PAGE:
Russian jailed for eight years in the US for writing code that sifted botnet logs for web banking creds for fraudsters
Harvested usernames, passwords used to drain victims' coffers
A Russian programmer has been sentenced to eight years behind bars in America for his part in a massive cybercriminal network that hacked into and drained victims' bank accounts.
Aleksandr Brovko, 36, was arrested in the Czech Republic in 2019 and extradited to America following a lengthy probe into Russian hacking rings. He was, according to the US government, “a member of elite, online forums designed for Russian-speaking cybercriminals to gather and exchange tools and services for crime.”
Brovko was born and raised in a middle-class Russian household and got a degree in systems engineering in 2006. However, according to court documents [PDF], he lost his job at a printing and advertising business “after a disagreement with the company’s management.”
He then did some work for a former classmate “who was looking for help in directing internet traffic to certain websites,” which became an entry point into the world of cyberfraud. Brovko claims he was ashamed of the work though couldn’t find another job that paid as well.
Brovko was almost certainly fingered by the mastermind of the scheme: Alexander Tverdokhlebov, who emigrated from Russia in 2007, gained US citizenship, and lived in California. He was collared and sent down for nine years in 2017 for running a botnet of an estimated 500,000 infected computers. Brovko’s indictment in 2018 repeatedly references evidence given to the authorities by “A.T.”
The caper worked like this: Tverdokhlebov would obtain access to thousands of hacked PCs, all remote-controlled by malware that also harvested people's usernames and passwords from those computers. Brovko was tasked with sifting through the logs of these botnets for internet banking credentials vacuumed by the malware, which were subsequently used by fellow conspirators to steal millions of dollars from Americans' accounts in fraudulent transfers.
Brovko wrote software to trawl through this data automatically. He also performed manual searches on the data and tested whether username-password combinations for bank accounts still worked. Prosecutors claim he noted down the amount of money in people’s accounts to flag up those most worth targeting.
“Where his computer code could not effectively parse the data, Brovko supplemented his computer-automated efforts with manual searches of the data,” his indictment [PDF] noted.
“Brovko’s second role was to perform quality checks on the victim information he had identified. He did this, for example, by attempting to log in to victims’ online banking accounts using the stolen usernames and passwords he had identified. If he was able to log in, he would know that the username-and-password combination was still valid.”
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For his efforts, Brovko was paid roughly $70,000 a year by Tverdokhlebov, money his lawyer claimed was used to support his wife and son. He also sold his services to other cybercriminals and even tried to sell some banking credentials himself through online criminal networks. When the police raided his home, they seized a large amount of equipment that was then used as evidence against him.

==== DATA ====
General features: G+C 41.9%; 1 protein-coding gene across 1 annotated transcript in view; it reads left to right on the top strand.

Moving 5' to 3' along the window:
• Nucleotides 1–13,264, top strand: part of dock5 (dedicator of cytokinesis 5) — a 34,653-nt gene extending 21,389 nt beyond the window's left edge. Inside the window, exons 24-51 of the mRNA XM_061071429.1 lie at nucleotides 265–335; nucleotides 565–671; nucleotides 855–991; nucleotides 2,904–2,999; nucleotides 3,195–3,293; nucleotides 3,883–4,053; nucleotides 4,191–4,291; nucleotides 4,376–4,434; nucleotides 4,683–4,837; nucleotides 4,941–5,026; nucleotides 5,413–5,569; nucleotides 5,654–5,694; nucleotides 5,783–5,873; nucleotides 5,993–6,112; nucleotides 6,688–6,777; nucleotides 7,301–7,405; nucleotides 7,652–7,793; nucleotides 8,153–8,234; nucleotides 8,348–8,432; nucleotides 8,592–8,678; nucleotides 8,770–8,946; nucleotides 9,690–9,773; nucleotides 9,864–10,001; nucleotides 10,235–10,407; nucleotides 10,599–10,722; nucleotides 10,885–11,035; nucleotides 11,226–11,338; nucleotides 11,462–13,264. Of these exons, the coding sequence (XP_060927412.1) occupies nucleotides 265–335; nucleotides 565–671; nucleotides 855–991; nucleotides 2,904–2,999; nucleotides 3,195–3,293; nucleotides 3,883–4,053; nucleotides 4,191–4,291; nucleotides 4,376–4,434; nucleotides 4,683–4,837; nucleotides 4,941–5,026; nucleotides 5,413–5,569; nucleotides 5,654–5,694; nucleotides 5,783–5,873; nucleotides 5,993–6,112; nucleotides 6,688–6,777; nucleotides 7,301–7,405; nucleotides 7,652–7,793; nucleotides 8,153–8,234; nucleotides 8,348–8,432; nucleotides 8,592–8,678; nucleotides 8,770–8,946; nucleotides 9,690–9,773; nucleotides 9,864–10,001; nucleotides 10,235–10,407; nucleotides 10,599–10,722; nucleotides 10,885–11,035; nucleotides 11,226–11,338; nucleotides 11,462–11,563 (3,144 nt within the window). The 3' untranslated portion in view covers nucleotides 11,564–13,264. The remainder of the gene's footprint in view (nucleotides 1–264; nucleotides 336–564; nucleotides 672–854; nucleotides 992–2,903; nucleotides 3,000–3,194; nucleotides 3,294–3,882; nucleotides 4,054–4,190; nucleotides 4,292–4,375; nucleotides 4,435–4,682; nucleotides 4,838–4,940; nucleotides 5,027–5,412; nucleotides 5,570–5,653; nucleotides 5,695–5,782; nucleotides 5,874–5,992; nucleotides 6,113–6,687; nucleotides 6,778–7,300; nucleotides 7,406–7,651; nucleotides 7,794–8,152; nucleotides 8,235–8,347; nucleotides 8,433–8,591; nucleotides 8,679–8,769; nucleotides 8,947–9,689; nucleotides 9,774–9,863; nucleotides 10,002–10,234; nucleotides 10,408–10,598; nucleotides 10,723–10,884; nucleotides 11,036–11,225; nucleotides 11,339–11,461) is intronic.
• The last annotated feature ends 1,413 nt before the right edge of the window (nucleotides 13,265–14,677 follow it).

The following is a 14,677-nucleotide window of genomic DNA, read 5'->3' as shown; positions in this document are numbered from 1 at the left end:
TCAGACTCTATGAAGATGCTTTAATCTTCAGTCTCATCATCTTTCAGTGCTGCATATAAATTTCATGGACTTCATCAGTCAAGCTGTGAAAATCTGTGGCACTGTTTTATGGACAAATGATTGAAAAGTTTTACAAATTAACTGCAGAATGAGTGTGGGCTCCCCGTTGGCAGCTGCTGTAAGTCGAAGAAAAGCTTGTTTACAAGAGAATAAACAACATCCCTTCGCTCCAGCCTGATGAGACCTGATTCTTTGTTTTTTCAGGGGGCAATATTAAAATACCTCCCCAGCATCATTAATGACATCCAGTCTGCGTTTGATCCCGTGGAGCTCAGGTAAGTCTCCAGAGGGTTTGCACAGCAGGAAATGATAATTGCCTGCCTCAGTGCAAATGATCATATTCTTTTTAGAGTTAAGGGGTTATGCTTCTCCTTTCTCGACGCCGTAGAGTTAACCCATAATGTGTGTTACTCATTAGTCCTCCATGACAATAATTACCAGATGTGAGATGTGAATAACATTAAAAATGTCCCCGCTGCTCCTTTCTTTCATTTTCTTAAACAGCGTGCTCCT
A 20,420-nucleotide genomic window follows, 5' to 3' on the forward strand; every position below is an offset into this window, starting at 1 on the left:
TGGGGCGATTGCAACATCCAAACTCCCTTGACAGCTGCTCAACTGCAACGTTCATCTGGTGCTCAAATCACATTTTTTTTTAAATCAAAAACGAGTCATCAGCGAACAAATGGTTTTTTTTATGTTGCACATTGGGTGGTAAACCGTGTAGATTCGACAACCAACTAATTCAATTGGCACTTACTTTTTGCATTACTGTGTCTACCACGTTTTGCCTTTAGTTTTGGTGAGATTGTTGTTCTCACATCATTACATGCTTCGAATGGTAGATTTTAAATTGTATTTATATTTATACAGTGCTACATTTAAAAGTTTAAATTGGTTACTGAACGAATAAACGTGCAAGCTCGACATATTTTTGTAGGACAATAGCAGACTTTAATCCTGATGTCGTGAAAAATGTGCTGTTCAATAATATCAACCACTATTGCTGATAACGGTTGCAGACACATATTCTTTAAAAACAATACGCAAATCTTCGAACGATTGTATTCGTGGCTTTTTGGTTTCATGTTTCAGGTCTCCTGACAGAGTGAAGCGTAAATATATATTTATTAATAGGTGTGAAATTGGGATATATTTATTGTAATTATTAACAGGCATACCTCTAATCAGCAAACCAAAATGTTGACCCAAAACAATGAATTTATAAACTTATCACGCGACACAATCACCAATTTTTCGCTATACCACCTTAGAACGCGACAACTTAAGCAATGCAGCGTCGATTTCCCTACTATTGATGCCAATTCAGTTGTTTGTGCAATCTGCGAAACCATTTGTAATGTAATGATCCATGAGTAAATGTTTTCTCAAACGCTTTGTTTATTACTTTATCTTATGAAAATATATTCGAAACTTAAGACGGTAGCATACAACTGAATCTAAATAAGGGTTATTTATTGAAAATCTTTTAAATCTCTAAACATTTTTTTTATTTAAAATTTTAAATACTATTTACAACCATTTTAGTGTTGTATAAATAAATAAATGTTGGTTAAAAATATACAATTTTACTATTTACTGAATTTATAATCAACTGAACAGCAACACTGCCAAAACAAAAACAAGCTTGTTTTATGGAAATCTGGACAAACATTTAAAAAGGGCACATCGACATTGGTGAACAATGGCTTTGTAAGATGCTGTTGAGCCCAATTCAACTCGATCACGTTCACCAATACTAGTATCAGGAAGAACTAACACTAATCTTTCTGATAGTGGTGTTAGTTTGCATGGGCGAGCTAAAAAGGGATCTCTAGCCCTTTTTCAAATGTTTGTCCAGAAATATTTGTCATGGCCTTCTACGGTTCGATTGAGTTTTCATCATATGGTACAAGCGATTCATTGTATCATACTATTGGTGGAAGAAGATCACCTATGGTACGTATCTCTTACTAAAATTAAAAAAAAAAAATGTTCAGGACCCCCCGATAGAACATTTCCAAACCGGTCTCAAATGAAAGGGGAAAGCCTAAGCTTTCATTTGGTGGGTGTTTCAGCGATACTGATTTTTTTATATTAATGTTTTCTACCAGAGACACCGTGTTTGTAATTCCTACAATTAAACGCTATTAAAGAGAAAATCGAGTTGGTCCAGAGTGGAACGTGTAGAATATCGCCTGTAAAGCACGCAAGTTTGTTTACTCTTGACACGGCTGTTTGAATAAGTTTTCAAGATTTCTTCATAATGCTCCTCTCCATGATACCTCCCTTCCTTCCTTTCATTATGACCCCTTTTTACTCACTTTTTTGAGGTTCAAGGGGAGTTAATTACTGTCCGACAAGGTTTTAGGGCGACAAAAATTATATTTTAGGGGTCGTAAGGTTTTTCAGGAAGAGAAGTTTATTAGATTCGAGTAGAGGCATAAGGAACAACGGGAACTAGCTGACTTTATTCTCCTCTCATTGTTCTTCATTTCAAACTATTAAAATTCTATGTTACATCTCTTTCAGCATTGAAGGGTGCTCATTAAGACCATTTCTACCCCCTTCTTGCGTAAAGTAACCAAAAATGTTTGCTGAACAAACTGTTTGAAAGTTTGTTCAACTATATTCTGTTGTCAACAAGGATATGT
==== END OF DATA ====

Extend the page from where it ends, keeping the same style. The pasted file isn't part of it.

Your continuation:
He pleaded guilty in the US in February to conspiracy to commit wire fraud and bank fraud, with a second charge of conspiracy to commit access device fraud dropped as part of a plea deal that Brovko reached with the authorities.
Despite facing eight years in jail and a further five years of supervised release, Brovko came off easy: the recommended sentencing for his crimes was 20 to 24 years. He was also given a nominal $100 fine when formal sentencing recommended anywhere between $50,000 to $200m.
The official announcement of his sentence claimed Brovko was part of a “$100m botnet conspiracy,” though that figure is a little suspect: it was based on details of 200,000 devices and PCs stored on Brovko’s computer gear multiplied by $500, the minimum dollar value required by law for a charge of unauthorized device access.
As such, his lawyer argued the $100m loss calculation used by the government was “excessive and arbitrary and should not be given much weight.” The attorney also said America's Sentencing Commission noted such a calculation “substantially overstates the seriousness of the offense.”
The bigger problem in this case is that Brovko is blamed for a greater financial loss than the man who actually operated the system, Tverdokhlebov, solely because the latter “happened to have a smaller amount of stolen data on his computers at the time of his arrest,” Brovko's lawyer said. The lawyer thus argued Brovko should not be given a longer jail term than Tverdokhlebov, which is something the judge ultimately agreed with, giving him eight years in the clink compared to Tverdokhlebov’s nine.
US Attorney for eastern Virginia Zachary Terwilliger said of the sentence: “Aleksandr Brovko used his programming skills to facilitate the large-scale theft and use of stolen personal and financial information, resulting in over $100 million in intended loss. Our office is committed to holding these criminals accountable and protecting our communities as cybercrime becomes an ever more prominent threat.” ®